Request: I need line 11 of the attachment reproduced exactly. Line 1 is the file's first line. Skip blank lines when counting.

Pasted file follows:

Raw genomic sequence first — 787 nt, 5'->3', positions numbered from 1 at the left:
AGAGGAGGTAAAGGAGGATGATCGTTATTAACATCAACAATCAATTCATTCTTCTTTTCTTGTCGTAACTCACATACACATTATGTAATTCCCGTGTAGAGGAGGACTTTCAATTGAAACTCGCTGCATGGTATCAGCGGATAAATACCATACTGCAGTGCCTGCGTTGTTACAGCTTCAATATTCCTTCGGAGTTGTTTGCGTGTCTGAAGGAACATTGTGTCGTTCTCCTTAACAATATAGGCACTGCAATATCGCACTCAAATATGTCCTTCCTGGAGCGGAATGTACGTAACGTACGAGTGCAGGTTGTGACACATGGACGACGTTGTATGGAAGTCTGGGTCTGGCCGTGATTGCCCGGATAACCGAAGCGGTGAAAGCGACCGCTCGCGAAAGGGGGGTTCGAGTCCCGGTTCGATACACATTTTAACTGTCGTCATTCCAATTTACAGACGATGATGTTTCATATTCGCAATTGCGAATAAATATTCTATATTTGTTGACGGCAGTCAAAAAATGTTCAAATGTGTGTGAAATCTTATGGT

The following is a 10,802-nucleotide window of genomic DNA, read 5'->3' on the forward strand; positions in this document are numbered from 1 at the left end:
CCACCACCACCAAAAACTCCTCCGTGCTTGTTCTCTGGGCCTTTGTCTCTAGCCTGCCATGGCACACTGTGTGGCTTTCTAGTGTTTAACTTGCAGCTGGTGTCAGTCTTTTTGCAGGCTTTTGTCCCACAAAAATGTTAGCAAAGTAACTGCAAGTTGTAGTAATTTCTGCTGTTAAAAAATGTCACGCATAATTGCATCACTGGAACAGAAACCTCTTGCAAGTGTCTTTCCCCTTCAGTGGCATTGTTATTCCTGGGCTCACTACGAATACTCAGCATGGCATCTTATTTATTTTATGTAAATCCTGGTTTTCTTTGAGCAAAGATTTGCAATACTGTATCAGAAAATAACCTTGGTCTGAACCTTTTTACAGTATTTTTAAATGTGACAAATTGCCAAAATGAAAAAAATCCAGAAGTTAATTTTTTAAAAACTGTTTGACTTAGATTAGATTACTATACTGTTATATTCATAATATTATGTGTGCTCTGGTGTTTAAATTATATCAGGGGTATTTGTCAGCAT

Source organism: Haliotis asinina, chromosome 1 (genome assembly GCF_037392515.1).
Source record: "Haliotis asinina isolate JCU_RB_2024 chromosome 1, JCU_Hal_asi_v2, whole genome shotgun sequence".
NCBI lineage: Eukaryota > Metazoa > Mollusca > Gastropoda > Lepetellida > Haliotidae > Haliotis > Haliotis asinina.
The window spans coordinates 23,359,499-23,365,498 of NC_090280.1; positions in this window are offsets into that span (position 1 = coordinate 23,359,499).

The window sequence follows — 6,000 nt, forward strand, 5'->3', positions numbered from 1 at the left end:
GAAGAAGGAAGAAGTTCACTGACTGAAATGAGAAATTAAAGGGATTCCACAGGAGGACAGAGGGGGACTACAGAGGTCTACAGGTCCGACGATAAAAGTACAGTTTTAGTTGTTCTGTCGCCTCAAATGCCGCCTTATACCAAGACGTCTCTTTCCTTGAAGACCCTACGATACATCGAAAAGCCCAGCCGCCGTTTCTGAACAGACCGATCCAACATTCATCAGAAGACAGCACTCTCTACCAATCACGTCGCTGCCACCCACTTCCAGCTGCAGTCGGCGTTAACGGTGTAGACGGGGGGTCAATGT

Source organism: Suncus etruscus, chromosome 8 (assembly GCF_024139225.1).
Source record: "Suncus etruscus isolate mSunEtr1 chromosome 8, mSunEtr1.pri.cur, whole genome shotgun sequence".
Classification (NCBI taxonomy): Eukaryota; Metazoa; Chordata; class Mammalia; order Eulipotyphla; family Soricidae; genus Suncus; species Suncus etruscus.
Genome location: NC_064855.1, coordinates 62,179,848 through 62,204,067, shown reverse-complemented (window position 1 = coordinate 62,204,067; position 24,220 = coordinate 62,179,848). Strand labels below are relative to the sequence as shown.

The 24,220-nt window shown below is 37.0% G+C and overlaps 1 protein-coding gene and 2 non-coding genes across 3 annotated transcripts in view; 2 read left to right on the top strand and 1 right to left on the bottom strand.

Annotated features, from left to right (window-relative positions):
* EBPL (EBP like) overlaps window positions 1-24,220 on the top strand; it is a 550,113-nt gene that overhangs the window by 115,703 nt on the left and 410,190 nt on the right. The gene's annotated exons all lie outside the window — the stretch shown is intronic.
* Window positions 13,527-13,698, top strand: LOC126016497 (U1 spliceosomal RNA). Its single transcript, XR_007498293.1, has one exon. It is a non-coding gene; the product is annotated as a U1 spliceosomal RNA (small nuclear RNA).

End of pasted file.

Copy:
Source organism: Suncus etruscus, chromosome 8 (assembly GCF_024139225.1).